The Imperial Envoy Leaves the Capital from the Righteous Samurai Collection, 1920

by Yamanaka Kodō

IHL Cat. #2592


The second print appearing in Volume 1 of Gishi taikan, edited by Fukumoto Nichinan.

As written in the commentary accompanying the print, "In February of the 14th year [1701] of the Genroku Era [1688-1704], the imperial envoys of Emperor Higashiyama, Lords Takano Yanagihara and Takano Yasuharu, and the imperial envoy of the [retired] Emperor Reigen, Lord Seikanji Hirosada, left Kyoto for Edo."

"It was a customary practice that each year the shogun would send an envoy to carry his New Year's greeting to the Kyoto court, and that imperial representatives would respond in turn by traveling to Edo. This year, the emissaries for Emperor Higashiyama (r. 1687-1709) and Retired Emperor Reigen (r. 1683-1687) arrived in Edo on the eleventh of the third month, presented their formal good wishes for the new year to the shogun in a ceremony on the twelfth, and were entertained with a noh performance on the thirteenth. In a final ceremony on the fourteenth, the shogun was scheduled to offer his thanks for the imperial greeting, an event known as the 'ceremony of response to the emperor'. Gifts were to be offered to the imperial envoys in thanks for their efforts by the shogun Tokugawa Tsunayoshi , by his consort, and by his mother, Keishōin. Asano Naganori was appointed to serve as host for the emperor's envoy, and Date Muneharu the daimyo of the domain of Yoshida (Iyo province), performed the same function for the representative of the retired emperor."[1]

For Asano Naganori to attack a shogunal official, Lord Kira, in the Chiyoda Castle during the ceremonies showed, in John A. Tucker's words, a "complete disregard for the extraordinary circumstances of time and place [making] his deed intolerable and subject to immediate judgement and punishment."[2]

[1] "The Akō Incident, 1701-1703," Bitō Masahide and Henry D. Smith II, appearing in Monumenta Nipponica, Vol. 58, No. 2 (Summer, 2003), Sophia University, p. 149-150,  Stable URL: [last accessed 2/15/2022]  Note: John A. Tucker in The Forty-Seven Ronin: The Vendetta in History, gives the date of the envoys' arrival as the fourteenth day of the third month, rather than the eleventh day given by Masahide and Smith.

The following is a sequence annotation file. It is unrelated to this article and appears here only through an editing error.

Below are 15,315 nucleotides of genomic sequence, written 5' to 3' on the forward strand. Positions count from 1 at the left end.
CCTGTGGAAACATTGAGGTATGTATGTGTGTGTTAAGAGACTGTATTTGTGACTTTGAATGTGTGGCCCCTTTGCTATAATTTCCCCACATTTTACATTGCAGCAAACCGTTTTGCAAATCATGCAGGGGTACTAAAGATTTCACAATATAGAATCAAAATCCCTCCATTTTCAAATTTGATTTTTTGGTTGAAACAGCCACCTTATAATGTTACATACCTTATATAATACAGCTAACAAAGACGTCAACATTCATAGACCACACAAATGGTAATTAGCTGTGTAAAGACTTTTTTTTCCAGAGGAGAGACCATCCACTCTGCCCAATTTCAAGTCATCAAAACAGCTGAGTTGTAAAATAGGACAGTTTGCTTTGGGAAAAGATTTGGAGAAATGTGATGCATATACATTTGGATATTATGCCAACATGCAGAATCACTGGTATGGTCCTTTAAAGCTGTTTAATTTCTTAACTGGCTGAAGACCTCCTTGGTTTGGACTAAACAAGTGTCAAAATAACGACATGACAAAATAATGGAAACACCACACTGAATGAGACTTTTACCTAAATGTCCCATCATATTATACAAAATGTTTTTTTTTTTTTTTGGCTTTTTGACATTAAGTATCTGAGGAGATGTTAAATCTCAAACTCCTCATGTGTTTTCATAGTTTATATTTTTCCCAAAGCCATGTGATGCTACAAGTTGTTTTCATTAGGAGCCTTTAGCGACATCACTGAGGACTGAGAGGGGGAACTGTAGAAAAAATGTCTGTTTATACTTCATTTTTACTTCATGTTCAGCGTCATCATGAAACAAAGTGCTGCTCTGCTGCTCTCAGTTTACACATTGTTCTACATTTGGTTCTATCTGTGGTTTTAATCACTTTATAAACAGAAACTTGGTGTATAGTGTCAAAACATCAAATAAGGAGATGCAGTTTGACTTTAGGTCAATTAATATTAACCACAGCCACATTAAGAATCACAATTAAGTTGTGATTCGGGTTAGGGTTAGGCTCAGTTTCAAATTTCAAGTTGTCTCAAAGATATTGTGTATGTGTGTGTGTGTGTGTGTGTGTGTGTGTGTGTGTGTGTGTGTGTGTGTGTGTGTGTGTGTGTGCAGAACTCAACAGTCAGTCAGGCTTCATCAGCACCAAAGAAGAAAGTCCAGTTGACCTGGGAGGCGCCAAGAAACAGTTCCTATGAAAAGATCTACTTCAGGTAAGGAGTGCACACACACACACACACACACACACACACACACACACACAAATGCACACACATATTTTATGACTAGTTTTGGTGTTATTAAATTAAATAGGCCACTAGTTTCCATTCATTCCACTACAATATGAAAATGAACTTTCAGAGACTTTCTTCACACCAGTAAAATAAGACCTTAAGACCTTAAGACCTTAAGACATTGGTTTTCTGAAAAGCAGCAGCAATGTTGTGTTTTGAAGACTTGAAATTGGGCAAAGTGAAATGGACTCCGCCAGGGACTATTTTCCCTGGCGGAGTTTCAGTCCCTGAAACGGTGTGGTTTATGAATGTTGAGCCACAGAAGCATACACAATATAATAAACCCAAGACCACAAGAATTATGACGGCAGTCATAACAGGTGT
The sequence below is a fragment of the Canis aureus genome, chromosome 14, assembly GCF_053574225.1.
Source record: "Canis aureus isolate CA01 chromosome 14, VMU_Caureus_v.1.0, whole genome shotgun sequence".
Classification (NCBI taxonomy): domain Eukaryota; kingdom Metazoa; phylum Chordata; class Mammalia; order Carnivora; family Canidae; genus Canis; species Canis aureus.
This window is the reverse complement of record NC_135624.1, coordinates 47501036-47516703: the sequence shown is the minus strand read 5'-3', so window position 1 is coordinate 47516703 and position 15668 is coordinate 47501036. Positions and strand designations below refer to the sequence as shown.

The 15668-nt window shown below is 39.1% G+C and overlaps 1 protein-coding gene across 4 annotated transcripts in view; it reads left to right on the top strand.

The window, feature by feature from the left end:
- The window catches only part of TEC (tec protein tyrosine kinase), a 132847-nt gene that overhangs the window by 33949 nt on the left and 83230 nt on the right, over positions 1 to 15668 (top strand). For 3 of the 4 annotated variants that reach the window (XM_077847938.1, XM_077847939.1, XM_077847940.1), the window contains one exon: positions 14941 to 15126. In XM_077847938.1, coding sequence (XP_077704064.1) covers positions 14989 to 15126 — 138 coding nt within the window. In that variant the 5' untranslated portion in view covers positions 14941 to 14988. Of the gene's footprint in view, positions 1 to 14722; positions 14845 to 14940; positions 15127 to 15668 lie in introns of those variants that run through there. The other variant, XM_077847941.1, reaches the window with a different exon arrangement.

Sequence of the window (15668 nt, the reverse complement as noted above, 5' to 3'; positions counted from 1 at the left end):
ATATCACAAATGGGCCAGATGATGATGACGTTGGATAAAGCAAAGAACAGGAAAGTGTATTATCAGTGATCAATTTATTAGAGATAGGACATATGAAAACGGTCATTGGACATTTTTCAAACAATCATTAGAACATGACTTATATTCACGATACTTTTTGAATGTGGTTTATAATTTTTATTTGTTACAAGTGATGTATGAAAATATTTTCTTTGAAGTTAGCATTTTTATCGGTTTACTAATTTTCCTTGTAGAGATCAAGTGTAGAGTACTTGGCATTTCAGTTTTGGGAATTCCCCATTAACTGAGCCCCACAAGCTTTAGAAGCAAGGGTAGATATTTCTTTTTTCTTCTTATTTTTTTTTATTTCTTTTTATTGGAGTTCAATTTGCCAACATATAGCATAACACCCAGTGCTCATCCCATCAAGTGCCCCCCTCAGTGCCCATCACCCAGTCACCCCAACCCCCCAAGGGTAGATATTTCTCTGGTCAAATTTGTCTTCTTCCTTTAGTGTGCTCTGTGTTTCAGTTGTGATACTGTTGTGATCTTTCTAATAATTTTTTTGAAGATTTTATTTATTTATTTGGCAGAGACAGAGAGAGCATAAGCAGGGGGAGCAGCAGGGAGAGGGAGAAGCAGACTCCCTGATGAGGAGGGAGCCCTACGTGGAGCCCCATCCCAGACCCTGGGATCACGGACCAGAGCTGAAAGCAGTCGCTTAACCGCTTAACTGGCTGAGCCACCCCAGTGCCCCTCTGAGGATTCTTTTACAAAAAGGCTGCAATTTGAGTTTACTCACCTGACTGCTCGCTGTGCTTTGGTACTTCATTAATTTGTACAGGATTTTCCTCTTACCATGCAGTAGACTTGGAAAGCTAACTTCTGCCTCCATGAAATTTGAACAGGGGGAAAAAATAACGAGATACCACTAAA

[2] The Forty-Seven Rōnin: The Vendetta in History, John A. Tucker, Cambridge University Press, 2018, p. 1. 

Print Details

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artist signature and seal

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Print Commentary from Volume 1 of Gishi Taikan

image source: The Early Japanese Book Portal Database, Art Research Center AkoRH-R0419-1

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Tribute Preceding Print by

Yoshimitsu Yanagiwara 柳原義光 (1876-1946), politician and businessman, from Volume 1 of Gishi Taikan

image source: The Early Japanese Book Portal Database, Art Research Center AkoRH-R0419-1

Artist Profile

Yamanaka Kodō  山中古洞 (1869-1945)

Born in Tokyo to the Satō family, he was adopted by the Yamanaka family. He studied with the ukiyo-e artist Tsukioka Yoshitoshi 月岡芳年  (1839-1892), the Shijō school painter Kumagai Naohiko  熊谷直彦 (1829-1913) and Arihara (Ariwara) Kogan 在原古玩 (1829-1922), known for his revival of the Tosa style of painting. In 1901 he formed the Ugōkai (Cormorant Society) along with Kaburaki Kiyokata 鏑木清方 (1878-1972), Ikeda Terukata 池田輝方 (1883-1921) and others. He exhibited paintings with Ugōkai and Kokugakai (National Picture Association). He also illustrated weekly newspaper magazines and designed woodblock prints, kuchi-e and, most notably, bijinga in the 1920s and 1930s for the shin hanga publisher Watanabe Shōzaburō 渡辺庄三郎 (1885-1962). Additional artist names for Yamanaka were Tatsushige and Tatsujū. His name is sometimes seen romanized as "Yamanaka Kotō".

source: Guide to Modern Japanese Woodblock Prints: 1900-1975, Helen Merritt, University of Hawaii Press, 1992 , p. 172 and other sources.